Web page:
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In Re Estate of Dierkes

May 18, 2000

IN RE ESTATE OF HERMAN J. DIERKES (ESTATE OF HERMAN J. DIERKES, APPELLEE; THE DEPARTMENT OF TRANSPORTATION, APPELLANT).


The opinion of the court was delivered by: Justice Freeman

Agenda 10-March 2000.

Under section 5(b) of the Workers' Compensation Act, an injured employee who has received workers' compensation benefits must reimburse the employer for those benefits from any recovery the employee receives from a liable third party. The provision grants the employer a lien on the recovery equal to the amount of workers' compensation benefits paid or owed. See Ramsey v. Morrison, 175 Ill. 2d 218, 237 (1997). The employer must pay the employee's attorney "25% of the gross amount of such reimbursement." 820 ILCS 305/5(b) (West 1996).

In this case, the circuit court of St. Clair County reduced the employer's reimbursement under its workers' compensation lien by awarding two attorney fees to the employee's law firm: one fee based on a private fee agreement between the employee and the firm, and the second attorney fee pursuant to the Act. The appellate court affirmed. 303 Ill. App. 3d 927.

We agree with the employer that the additional reduction of the employer's reimbursement based on the employee's private attorney fee agreement was contrary to the Act. We reverse the appellate and circuit courts, and remand the cause to the circuit court with directions.

BACKGROUND

The appellate court detailed the undisputed facts. 303 Ill. App. 3d at 928-30. Therefore, we will repeat only those facts necessary for our disposition of this appeal.

This case arises out of the administration of the estate of Herman Dierkes (decedent). Decedent was fatally injured by a third-party tortfeasor while employed by the Department of Transportation (Department).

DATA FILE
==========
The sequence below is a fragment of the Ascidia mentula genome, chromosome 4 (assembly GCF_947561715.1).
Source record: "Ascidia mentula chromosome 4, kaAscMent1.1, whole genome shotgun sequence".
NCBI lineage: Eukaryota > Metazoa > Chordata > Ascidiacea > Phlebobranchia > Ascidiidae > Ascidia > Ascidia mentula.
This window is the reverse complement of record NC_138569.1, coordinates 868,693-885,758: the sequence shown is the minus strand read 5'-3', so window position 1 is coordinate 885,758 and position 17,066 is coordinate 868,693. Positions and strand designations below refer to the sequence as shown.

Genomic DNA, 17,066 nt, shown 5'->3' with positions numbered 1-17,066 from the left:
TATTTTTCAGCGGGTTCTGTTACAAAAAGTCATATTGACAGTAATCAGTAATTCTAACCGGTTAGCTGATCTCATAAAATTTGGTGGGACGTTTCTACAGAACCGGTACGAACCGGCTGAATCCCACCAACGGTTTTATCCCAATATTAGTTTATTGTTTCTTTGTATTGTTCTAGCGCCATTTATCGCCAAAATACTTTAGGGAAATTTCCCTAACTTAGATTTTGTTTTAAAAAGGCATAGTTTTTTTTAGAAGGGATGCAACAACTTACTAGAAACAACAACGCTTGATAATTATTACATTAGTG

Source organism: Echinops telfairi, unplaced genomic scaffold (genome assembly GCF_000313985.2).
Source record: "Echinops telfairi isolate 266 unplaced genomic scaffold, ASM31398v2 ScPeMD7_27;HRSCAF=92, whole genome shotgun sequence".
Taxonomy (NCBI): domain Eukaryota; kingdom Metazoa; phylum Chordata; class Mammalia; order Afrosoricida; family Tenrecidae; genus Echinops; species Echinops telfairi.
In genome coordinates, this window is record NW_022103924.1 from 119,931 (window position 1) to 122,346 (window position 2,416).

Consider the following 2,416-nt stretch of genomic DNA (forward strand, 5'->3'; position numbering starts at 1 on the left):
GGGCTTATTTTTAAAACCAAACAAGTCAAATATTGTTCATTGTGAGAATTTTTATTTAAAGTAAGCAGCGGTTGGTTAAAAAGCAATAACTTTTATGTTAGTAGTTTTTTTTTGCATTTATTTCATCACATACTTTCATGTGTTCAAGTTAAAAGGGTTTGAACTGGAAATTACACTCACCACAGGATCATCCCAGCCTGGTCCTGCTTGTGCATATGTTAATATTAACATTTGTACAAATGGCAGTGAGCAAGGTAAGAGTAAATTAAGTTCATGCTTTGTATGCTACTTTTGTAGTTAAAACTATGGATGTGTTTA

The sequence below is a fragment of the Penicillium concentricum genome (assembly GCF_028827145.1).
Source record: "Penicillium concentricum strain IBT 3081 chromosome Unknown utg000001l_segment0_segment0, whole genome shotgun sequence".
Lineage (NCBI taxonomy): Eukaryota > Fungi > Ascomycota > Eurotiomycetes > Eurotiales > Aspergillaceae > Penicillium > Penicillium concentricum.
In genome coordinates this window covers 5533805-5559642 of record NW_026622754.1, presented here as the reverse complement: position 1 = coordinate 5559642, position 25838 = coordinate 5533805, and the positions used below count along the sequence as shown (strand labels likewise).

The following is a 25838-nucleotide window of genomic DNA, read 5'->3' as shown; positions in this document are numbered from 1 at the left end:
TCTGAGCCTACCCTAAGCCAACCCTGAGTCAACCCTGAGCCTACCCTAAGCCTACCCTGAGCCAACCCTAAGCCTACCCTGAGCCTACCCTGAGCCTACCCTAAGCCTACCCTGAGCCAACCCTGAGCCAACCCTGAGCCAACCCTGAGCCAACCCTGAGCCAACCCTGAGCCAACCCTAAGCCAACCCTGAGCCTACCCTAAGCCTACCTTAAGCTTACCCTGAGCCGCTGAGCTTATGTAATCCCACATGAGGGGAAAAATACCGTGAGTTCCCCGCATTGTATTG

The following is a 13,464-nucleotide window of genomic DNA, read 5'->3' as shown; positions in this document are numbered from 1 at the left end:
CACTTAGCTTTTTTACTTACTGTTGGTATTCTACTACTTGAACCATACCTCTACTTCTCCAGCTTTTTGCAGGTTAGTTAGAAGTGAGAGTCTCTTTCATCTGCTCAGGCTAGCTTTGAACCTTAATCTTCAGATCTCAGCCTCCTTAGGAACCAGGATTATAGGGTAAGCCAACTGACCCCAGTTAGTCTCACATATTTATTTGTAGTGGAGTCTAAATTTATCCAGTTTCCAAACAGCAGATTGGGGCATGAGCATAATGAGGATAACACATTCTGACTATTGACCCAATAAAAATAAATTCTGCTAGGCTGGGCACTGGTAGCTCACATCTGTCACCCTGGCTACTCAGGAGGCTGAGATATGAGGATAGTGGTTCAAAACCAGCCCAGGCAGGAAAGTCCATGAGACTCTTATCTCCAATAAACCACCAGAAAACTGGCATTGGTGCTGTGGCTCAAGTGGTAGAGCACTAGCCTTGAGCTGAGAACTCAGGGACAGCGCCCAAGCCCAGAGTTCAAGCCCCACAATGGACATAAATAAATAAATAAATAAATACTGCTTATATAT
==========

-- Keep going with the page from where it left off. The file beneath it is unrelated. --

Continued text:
Decedent's widow, who was the administrator of his estate, retained a law firm to pursue all claims against the third-party tortfeasor. Decedent's widow agreed to pay the law firm one-third of any amount recovered from the third party. The estate and the third party reached a proposed settlement; the third party offered the estate $100,000.

Also, the Department and the estate reached a settlement on workers' compensation benefits. In their settlement contract, the Department agreed to pay decedent's widow $2,176.11 per month for 20 years. According to the Department's calculation, which the estate's law firm does not dispute in its brief, the net present value of the compensation to decedent's widow far exceeds $100,000.

Decedent's widow petitioned the circuit court of St. Clair County to approve and distribute the proposed third-party settlement. The petition contained the terms of the third-party settlement and the terms of the settlement contract with the Department. The petition also contained the following charges against the proposed settlement: one-third of the proposed settlement ($33,333.33) to the estate's law firm for attorney fees based on its private contingency fee agreement with decedent's widow, 25% of the remainder of the proposed settlement ($16,666.67) to the firm for attorney fees pursuant to the Act, and the remainder of the proposed settlement ($49,999.99) to the Department as reimbursement under its workers' compensation lien.

At the close of a hearing on the petition, the circuit court approved the third-party settlement and its proposed distribution. The appellate court upheld the distribution. 303 Ill. App. 3d 927. We allowed the Department's petition for leave to appeal (177 Ill. 2d R. 315(a)).

DISCUSSION

The Department does not dispute that its reimbursement under its workers' compensation lien should be reduced, pursuant to section 5(b) of the Act (820 ILCS 305/5(b) (West 1996)), by an attorney fee to the estate's law firm of 25% of the $100,000 proposed settlement. However, the Department contends that the circuit court violated section 5(b) of the Act by further reducing its reimbursement by the additional attorney fee to the estate's law firm based on its private fee agreement with decedent's widow. This narrow issue is one of ...


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